By Pam Martens and Russ Martens: May 21, 2020 ~
Many of the darkest secrets of the Federal Reserve’s bailout of Wall Street banks during the 2007 to 2010 financial crisis are cryptically contained in the government audit of the Fed’s emergency lending programs that was released to the public on July 21, 2011. A careful reading shows that some of the very same Wall Street mega banks that were in desperate need of, and receiving, bailout funds from the Fed were given assignments by the Fed to oversee parts of the bailout. Making the situation even more ludicrous, those same firms were paid huge fees by the Fed for their work. There is good reason to believe that the same plan is in the works for the Fed’s latest bailout.
The audit by the Government Accountability Office (GAO), the nonpartisan watchdog for Congress, shows that during the last financial crisis Morgan Stanley was paid fees of $108,400,327 for “investment banking advisory services” on the AIG revolving credit facility. Morgan Stanley was also the second largest recipient of bailout funds from the Fed, receiving $2.04 trillion in secret, revolving, below-market rate loans from the Fed during the last crisis. (Only Citigroup eclipsed that total, with $2.51 trillion in secret loans from the Fed. See chart below from the GAO audit.) A court order and Dodd-Frank legislation finally forced the Fed to release the names of the recipients and loan amounts.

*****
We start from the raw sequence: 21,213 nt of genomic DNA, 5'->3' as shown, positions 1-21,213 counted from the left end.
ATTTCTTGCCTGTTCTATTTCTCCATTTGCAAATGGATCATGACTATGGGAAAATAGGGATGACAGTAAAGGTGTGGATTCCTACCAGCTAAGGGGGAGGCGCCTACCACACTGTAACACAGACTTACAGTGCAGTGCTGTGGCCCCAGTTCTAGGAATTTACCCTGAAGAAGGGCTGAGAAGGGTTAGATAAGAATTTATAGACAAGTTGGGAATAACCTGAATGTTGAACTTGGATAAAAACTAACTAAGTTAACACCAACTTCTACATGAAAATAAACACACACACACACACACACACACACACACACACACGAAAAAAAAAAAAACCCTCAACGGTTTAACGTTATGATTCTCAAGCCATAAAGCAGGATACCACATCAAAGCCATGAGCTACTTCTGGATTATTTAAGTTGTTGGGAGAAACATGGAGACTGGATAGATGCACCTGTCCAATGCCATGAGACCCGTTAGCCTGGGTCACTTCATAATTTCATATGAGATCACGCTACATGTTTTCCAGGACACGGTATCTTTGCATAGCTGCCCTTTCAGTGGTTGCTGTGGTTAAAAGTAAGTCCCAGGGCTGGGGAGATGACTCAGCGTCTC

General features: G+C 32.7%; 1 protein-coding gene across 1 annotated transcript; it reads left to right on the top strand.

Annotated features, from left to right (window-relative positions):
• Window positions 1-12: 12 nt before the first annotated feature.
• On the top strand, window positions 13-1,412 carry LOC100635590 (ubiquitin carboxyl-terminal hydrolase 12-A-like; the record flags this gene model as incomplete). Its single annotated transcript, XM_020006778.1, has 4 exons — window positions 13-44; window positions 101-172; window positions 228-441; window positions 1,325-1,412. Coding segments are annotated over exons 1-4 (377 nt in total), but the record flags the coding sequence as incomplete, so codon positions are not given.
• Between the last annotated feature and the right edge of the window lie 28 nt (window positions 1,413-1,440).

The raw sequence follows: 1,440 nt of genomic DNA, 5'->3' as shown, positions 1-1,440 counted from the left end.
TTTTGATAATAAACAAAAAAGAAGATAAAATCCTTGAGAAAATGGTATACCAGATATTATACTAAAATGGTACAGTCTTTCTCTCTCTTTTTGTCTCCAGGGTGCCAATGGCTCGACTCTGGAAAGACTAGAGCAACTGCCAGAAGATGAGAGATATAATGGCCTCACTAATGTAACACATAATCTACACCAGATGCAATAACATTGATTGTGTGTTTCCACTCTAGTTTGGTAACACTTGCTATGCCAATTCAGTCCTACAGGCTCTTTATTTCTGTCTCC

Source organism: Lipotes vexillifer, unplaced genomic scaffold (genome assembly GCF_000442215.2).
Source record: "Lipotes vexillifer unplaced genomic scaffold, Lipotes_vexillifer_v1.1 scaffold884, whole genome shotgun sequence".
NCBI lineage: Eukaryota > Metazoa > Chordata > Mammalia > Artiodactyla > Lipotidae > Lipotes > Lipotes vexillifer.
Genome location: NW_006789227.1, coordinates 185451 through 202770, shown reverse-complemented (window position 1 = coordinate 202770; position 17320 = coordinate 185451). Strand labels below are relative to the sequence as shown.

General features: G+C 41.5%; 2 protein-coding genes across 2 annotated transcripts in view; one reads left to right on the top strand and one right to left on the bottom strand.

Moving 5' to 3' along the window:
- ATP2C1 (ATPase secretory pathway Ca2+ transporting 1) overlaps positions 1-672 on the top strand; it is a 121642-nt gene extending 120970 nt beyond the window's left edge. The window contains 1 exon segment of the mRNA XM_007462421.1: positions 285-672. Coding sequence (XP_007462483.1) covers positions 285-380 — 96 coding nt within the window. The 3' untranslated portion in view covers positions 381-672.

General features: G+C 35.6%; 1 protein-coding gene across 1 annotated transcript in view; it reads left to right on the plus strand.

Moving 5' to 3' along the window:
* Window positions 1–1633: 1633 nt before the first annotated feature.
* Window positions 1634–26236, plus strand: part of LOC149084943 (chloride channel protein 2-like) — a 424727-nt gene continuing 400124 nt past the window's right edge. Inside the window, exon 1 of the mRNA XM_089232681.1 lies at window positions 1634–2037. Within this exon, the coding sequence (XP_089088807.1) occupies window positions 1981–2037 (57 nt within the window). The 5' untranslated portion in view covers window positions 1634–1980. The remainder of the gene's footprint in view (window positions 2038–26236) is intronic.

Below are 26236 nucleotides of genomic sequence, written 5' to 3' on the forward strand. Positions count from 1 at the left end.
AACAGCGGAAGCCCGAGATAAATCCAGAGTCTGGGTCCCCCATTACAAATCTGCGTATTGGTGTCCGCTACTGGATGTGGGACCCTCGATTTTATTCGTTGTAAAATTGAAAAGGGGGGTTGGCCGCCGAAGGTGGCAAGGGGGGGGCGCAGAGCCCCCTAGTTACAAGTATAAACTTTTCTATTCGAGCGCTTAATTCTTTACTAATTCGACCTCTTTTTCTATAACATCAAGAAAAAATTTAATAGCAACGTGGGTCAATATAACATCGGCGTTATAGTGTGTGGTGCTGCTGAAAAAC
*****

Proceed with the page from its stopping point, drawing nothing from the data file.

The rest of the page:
But the story on Morgan Stanley and AIG doesn’t end there. AIG was the giant insurance company that had become a counterparty to Wall Street’s credit derivatives and securities lending programs. In order to make Wall Street whole on its bets with AIG, the government seized AIG and paid Wall Street 100 cents on the dollar for what AIG owed to Wall Street and global banks – which came out to more than $90 billion. While Morgan Stanley was being paid for its so-called investment banking expertise, it was also collecting 100 cents on the dollar under the AIG bailout. AIG was finally forced to reveal the names of the Wall Street banks that got this behind-the-scenes bailout.